It’s hard to believe that nearly 10 months have passed since being crowned Ms. Wheelchair North Carolina 2022. I have been engaging in so many advocacy activities over the last year to further my advocacy mission.
I am just a week away from heading out to Ms. Wheelchair America 2023 to compete with 22 other amazing wheelchair advocates in a competition that is going to create memories for a lifetime.
I looked up some of my amazing competitors, some of whom are actually friends of mine, and they all have fantastic platforms engaging in meaningful work to make our society more inclusive to folks with disabilities. It certainly going to be stiff competition for sure.
I know people who lose competitions probably say this all the time, but honestly, WIN or LOSE I am certain of one thing. All of the advocacy work I engage in around the country and globally involve collaborating with people. I don’t just mean anyone, but rock-star disability advocates in their own respective fields regardless of what disability they may have.
So, I KNOW THIS FOR SURE — I will be collaborating and partnering with many of these rock-star women for years to come on so many different missions in the name of making the world we live in more inclusive for future generations. I commend those that came before me and it is only fair that I do my part for those who will take over in the decades to come.
Dating – a word loaded with so many emotions and often, a word that evokes the feeling of being utterly overwhelmed. If you add in dating with a disability, heightened anxiety tends to be the “norm” in our community.
After I broke my neck in 2010, becoming a C6 quadriplegic, I spent the better part of six years believing dating was a fairytale conceived for the able-bodied population.
I went through internal struggles living in hospitals for years on end with seemingly insurmountable medical complications and learning to accept my body the way it was. I didn’t see myself as a sexually beautiful human being. Essentially, I felt as if I was asexual, and I couldn’t fathom the concept of another person finding me sexy because I couldn’t muster up the strength to even look at myself in the mirror for nearly two years.
When my medical life started to become stable, something very interesting happened to me almost overnight – I decided to take on the Herculean mission of trying to date. I didn’t know where to start. Prior to my accident I had no trouble dating. I simply went to a bar and there were men everywhere. When I went back to bars in my wheelchair, trying to meet men, I was devastated to realize men were not looking at me as they used to. I didn’t look any different other than the fact that I was in a wheelchair. This changed everything for me.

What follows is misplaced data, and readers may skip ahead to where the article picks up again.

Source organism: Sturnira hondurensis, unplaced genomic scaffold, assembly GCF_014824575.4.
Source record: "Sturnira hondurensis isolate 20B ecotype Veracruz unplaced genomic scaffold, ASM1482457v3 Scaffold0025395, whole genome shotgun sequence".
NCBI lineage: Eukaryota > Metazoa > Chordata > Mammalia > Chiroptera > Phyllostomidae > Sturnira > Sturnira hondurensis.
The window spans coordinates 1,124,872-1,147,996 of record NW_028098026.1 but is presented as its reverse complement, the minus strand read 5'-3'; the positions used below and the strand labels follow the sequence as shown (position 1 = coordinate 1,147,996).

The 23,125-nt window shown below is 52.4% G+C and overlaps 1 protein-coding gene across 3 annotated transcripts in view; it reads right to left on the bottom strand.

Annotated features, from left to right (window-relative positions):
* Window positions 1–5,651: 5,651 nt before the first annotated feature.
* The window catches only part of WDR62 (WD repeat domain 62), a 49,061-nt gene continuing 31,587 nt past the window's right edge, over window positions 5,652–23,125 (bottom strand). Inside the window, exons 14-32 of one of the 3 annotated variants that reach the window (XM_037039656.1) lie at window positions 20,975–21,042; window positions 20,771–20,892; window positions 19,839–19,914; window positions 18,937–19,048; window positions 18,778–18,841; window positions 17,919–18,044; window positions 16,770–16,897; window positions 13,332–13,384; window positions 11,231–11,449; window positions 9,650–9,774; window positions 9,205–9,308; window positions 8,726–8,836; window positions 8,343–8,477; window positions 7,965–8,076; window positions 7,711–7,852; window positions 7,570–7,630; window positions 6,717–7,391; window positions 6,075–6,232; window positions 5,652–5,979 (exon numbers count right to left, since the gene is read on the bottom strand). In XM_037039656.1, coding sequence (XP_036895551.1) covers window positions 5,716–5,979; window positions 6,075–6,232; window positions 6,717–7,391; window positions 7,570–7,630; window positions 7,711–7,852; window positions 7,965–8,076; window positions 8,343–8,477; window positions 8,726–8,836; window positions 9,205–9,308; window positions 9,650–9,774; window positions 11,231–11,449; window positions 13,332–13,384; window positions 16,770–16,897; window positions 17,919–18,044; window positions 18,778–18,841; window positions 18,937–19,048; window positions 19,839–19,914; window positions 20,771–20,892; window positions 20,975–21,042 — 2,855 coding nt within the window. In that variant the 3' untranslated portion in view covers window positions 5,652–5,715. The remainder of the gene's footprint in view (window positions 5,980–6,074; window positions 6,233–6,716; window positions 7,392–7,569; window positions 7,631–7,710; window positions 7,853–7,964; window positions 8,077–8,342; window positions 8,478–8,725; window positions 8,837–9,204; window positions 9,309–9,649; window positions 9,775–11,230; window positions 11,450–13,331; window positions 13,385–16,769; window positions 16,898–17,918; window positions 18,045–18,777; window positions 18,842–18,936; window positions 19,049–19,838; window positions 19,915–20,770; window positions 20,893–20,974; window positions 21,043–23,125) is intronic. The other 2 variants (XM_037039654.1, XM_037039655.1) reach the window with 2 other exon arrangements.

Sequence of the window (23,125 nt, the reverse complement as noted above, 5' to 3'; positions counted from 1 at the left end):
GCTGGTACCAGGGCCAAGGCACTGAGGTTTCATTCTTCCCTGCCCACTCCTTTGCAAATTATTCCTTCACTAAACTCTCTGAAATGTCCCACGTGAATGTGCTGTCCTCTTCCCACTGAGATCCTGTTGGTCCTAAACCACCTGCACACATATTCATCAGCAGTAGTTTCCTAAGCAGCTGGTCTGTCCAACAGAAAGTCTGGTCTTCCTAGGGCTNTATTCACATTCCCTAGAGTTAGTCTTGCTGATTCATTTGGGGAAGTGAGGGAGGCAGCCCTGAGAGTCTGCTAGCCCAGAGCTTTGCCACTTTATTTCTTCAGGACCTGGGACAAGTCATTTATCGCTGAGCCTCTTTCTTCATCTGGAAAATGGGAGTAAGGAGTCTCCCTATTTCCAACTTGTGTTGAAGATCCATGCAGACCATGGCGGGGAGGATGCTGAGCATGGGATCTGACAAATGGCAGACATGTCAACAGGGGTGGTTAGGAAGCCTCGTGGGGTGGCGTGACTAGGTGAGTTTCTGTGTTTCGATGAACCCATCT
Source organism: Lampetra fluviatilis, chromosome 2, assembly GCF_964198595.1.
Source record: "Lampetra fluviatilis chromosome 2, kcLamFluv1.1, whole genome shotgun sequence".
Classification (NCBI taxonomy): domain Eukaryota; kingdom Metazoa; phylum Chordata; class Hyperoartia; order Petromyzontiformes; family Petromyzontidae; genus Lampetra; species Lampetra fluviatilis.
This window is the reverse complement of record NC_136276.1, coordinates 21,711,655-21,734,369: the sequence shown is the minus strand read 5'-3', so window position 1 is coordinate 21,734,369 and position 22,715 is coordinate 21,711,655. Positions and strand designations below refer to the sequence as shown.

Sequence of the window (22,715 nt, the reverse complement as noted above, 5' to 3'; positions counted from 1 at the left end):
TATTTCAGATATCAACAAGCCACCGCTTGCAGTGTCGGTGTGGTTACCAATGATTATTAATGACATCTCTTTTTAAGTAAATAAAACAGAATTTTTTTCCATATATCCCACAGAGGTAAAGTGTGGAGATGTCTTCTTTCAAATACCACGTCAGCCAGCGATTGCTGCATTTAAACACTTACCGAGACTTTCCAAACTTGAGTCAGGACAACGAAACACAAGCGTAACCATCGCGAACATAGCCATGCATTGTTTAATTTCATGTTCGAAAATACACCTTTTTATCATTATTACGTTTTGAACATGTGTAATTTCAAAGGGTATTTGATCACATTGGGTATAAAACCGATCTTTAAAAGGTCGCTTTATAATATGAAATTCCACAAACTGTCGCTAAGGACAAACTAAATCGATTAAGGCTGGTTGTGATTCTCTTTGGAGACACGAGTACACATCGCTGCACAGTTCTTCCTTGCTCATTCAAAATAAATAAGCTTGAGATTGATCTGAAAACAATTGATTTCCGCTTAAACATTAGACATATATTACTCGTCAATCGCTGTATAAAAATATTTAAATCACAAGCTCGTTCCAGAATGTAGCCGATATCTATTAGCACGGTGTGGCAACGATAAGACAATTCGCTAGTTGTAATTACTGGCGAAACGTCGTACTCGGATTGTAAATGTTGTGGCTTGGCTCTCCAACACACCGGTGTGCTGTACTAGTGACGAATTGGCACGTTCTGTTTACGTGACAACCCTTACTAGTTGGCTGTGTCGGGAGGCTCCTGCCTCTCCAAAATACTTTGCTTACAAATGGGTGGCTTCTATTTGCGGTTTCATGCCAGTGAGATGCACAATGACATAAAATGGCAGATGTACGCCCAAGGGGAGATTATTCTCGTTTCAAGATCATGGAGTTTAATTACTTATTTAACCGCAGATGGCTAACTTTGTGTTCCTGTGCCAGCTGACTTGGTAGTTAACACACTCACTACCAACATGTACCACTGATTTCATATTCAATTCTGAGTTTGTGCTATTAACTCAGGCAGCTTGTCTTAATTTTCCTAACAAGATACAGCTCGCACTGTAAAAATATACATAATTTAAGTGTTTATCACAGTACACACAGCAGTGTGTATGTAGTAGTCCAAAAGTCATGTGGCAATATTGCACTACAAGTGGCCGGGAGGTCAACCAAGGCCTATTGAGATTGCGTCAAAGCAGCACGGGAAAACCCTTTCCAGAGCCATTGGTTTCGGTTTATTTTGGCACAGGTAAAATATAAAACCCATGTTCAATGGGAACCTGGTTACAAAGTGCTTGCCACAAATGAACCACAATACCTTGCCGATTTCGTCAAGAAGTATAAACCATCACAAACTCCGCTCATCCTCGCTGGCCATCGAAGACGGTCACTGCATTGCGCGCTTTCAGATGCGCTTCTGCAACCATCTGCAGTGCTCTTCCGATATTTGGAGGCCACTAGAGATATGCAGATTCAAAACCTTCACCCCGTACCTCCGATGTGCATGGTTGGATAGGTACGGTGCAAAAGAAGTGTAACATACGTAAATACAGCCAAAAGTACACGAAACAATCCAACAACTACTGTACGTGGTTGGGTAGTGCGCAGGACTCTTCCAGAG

I quickly came to the realization that I was going to have to change how I date. I spent several weeks researching different online dating websites and decided to take the dive into an unfamiliar world. I asked many of my friends in wheelchairs what their experiences were like and most responses were quite negative, unfortunately.
I had a different philosophy – the worst someone can say is no. ….”
I never critically stopped to ponder why being a great communicator can also lead to a very lonely existence at times. Since I was a child, I have always been “perky” as they say and never had a problem in social settings. I love people, communicating with them, helping them, and always trying to find a middle ground between disagreeing viewpoints.
Since my accident so many people tell me that my patience levels, communication skills, and calm demeanor are extremely admirable. This is what I’m told to my face anyway. I believe it’s true though as I have this odd ability to stay unusually calm in stressful situations, and be patient for far longer than I probably should be at times.
I attribute much of this to Blue Cross and Blue Shield with the hundreds of hours I’ve spent on the phone with folks that are not particularly bright trying to get medically necessary equipment approved. I recall this one day I spent nearly 7 hours on the phone calling back Blue Cross and Blue Shield trying to find someone who could actually help me or transfer me to the right person. On that particular day I do recount losing my patience as I started to raise my voice, which is very unlike me.
On a serious note, and I’ve written about this on my social media before, living with a disability where you are physically dependent on other human beings to help physically take care of you each day is a blessing, and a challenge wrapped up in an emotional bow.
Really honored to have worked with Help, Hope, Live, a non-profit national organization dedicated to raising money for medical bills and expenses through crowdfunding.
This is a topic that is certainly not new, nor unfamiliar to many of us with disabilities. It’s so expensive to live with paralysis, especially if you have to pay everything out-of-pocket or if you’re trapped within the governmental system.
I dive into some of the challenges of navigating the financial burdens associated with life as a C6 quadriplegic.